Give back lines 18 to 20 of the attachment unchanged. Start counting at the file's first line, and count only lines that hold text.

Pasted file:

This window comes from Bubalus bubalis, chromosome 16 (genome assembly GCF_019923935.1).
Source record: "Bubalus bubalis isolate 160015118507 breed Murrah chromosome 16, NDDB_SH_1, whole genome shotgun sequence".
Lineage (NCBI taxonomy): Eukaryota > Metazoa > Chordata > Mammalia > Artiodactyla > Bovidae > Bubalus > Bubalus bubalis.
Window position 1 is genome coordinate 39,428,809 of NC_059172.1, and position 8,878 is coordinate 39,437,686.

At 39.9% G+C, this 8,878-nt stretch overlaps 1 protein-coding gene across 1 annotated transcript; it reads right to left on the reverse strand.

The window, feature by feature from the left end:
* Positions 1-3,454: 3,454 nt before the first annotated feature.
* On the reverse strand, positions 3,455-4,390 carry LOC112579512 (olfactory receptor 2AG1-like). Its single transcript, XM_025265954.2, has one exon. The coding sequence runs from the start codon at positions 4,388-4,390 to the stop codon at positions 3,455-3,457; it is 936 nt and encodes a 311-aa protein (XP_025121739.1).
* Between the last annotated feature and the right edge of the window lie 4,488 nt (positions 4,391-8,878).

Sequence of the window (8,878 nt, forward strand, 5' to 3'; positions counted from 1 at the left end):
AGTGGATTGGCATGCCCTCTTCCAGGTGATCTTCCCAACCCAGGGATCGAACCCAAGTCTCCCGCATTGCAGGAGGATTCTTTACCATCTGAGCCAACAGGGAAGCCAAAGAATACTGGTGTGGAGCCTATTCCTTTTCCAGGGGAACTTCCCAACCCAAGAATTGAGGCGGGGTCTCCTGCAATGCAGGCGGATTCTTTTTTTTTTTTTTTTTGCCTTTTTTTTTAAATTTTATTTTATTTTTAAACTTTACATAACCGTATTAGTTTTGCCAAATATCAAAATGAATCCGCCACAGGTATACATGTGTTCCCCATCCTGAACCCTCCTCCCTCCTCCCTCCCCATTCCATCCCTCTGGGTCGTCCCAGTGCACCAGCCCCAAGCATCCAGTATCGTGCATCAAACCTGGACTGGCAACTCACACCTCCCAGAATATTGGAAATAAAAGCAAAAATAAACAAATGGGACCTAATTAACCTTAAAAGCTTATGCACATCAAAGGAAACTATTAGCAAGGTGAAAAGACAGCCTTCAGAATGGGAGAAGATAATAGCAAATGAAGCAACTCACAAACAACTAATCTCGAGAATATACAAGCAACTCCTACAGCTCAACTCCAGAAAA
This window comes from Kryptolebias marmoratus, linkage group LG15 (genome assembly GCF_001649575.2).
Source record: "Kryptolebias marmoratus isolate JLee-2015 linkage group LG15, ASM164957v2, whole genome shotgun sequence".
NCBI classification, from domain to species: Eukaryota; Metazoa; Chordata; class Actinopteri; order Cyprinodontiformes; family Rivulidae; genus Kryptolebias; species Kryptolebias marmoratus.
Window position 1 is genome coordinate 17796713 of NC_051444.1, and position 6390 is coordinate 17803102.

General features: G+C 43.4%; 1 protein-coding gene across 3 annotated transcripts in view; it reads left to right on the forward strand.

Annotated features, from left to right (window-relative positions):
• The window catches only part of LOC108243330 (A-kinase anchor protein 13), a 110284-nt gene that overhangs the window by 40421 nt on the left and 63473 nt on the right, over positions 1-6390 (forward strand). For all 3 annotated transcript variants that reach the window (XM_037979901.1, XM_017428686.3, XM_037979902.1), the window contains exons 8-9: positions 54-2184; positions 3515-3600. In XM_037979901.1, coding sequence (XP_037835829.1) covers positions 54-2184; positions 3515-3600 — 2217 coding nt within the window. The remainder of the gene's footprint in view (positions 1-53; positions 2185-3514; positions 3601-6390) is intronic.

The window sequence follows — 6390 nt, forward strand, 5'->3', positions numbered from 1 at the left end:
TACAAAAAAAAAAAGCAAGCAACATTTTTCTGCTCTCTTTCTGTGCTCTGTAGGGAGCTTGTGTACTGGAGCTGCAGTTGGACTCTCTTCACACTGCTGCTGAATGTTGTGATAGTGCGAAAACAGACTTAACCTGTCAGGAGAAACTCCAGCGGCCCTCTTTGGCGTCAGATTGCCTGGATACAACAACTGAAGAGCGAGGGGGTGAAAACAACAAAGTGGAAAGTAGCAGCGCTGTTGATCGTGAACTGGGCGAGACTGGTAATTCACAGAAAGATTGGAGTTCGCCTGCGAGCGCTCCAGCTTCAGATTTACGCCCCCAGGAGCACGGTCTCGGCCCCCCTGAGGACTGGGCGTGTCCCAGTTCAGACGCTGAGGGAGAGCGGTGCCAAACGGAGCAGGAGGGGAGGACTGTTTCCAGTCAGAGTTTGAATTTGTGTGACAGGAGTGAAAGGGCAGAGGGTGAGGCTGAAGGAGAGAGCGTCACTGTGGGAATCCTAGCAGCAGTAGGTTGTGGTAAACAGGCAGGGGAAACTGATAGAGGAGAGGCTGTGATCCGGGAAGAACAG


• The window catches only part of LOC108243330 (A-kinase anchor protein 13), a 110284-nt gene that overhangs the window by 40421 nt on the left and 63473 nt on the right, over positions 1-6390 (forward strand). For all 3 annotated transcript variants that reach the window (XM_037979901.1, XM_017428686.3, XM_037979902.1), the window contains exons 8-9: positions 54-2184; positions 3515-3600. In XM_037979901.1, coding sequence (XP_037835829.1) covers positions 54-2184; positions 3515-3600 — 2217 coding nt within the window. The remainder of the gene's footprint in view (positions 1-53; positions 2185-3514; positions 3601-6390) is intronic.

The window sequence follows — 6390 nt, forward strand, 5'->3', positions numbered from 1 at the left end:
TACAAAAAAAAAAAGCAAGCAACATTTTTCTGCTCTCTTTCTGTGCTCTGTAGGGAGCTTGTGTACTGGAGCTGCAGTTGGACTCTCTTCACACTGCTGCTGAATGTTGTGATAGTGCGAAAACAGACTTAACCTGTCAGGAGAAACTCCAGCGGCCCTCTTTGGCGTCAGATTGCCTGGATACAACAACTGAAGAGCGAGGGGGTGAAAACAACAAAGTGGAAAGTAGCAGCGCTGTTGATCGTGAACTGGGCGAGACTGGTAATTCACAGAAAGATTGGAGTTCGCCTGCGAGCGCTCCAGCTTCAGATTTACGCCCCCAGGAGCACGGTCTCGGCCCCCCTGAGGACTGGGCGTGTCCCAGTTCAGACGCTGAGGGAGAGCGGTGCCAAACGGAGCAGGAGGGGAGGACTGTTTCCAGTCAGAGTTTGAATTTGTGTGACAGGAGTGAAAGGGCAGAGGGTGAGGCTGAAGGAGAGAGCGTCACTGTGGGAATCCTAGCAGCAGTAGGTTGTGGTAAACAGGCAGGGGAAACTGATAGAGGAGAGGCTGTGATCCGGGAAGAACAG